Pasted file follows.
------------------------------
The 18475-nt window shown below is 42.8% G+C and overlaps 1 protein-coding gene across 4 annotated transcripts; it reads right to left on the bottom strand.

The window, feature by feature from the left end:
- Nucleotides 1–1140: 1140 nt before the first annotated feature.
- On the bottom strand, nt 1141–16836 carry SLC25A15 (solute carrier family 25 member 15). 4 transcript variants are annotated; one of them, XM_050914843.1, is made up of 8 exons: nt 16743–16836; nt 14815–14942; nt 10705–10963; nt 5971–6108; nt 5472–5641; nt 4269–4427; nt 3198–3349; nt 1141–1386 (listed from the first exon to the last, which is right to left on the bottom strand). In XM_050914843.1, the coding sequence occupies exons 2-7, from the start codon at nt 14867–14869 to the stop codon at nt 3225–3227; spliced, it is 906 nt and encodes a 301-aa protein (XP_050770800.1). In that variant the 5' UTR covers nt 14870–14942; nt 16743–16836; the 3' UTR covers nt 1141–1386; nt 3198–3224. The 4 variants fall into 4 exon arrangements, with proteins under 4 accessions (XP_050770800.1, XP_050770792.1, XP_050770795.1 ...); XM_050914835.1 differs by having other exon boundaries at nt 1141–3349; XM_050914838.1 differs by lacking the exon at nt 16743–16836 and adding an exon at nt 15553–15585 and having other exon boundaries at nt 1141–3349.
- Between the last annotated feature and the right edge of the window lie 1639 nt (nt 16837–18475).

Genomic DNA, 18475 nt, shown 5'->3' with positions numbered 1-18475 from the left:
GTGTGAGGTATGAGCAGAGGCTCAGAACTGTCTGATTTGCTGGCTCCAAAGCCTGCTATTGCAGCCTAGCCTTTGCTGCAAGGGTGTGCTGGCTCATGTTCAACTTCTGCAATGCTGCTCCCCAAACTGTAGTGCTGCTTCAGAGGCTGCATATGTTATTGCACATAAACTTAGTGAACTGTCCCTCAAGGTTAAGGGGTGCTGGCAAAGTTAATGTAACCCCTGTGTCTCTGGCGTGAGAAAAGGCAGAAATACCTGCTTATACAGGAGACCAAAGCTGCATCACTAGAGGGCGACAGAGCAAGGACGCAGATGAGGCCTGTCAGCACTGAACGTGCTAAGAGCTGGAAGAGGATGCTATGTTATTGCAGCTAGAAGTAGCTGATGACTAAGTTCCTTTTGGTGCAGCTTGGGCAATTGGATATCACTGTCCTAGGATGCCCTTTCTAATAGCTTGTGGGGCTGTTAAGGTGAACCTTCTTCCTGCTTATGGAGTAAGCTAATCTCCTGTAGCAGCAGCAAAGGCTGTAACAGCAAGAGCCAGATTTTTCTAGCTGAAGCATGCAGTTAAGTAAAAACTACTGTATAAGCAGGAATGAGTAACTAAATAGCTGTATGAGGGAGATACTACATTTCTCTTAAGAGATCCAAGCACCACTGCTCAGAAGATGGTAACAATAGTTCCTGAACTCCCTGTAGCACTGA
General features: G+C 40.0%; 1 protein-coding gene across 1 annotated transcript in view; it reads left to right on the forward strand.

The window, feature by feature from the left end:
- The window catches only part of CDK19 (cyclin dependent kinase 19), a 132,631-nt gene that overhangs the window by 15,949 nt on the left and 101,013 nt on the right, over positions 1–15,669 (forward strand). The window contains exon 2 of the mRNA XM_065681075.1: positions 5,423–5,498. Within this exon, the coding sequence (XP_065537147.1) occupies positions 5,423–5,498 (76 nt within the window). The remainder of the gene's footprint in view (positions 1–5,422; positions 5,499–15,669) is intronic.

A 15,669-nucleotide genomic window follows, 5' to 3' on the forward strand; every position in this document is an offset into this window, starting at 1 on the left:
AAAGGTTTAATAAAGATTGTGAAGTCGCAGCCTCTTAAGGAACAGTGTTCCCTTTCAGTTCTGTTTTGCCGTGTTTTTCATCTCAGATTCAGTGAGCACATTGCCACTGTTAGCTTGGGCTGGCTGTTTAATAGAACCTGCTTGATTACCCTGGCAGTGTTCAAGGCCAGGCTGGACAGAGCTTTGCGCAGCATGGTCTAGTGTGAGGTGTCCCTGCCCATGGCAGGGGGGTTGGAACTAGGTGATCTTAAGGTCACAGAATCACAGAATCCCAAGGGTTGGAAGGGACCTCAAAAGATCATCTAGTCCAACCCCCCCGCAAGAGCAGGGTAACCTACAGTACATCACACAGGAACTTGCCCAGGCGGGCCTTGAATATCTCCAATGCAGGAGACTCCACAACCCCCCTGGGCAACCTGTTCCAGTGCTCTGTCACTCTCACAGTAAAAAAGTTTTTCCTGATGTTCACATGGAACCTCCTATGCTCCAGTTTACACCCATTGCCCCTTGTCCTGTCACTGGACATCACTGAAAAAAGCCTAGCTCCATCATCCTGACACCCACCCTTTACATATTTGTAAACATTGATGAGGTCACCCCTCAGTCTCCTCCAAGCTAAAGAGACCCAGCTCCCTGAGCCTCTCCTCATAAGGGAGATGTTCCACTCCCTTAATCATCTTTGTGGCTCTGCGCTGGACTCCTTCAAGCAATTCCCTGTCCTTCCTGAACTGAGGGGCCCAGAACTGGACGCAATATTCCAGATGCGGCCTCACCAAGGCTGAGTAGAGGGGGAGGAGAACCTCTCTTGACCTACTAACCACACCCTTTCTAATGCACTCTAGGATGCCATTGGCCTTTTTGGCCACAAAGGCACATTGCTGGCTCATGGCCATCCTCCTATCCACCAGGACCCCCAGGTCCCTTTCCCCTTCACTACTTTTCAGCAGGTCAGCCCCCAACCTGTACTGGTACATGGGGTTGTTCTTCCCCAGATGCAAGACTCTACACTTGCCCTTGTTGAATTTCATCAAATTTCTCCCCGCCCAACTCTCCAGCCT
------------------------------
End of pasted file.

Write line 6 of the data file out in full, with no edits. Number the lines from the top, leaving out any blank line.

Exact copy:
Genomic DNA, 18475 nt, shown 5'->3' with positions numbered 1-18475 from the left: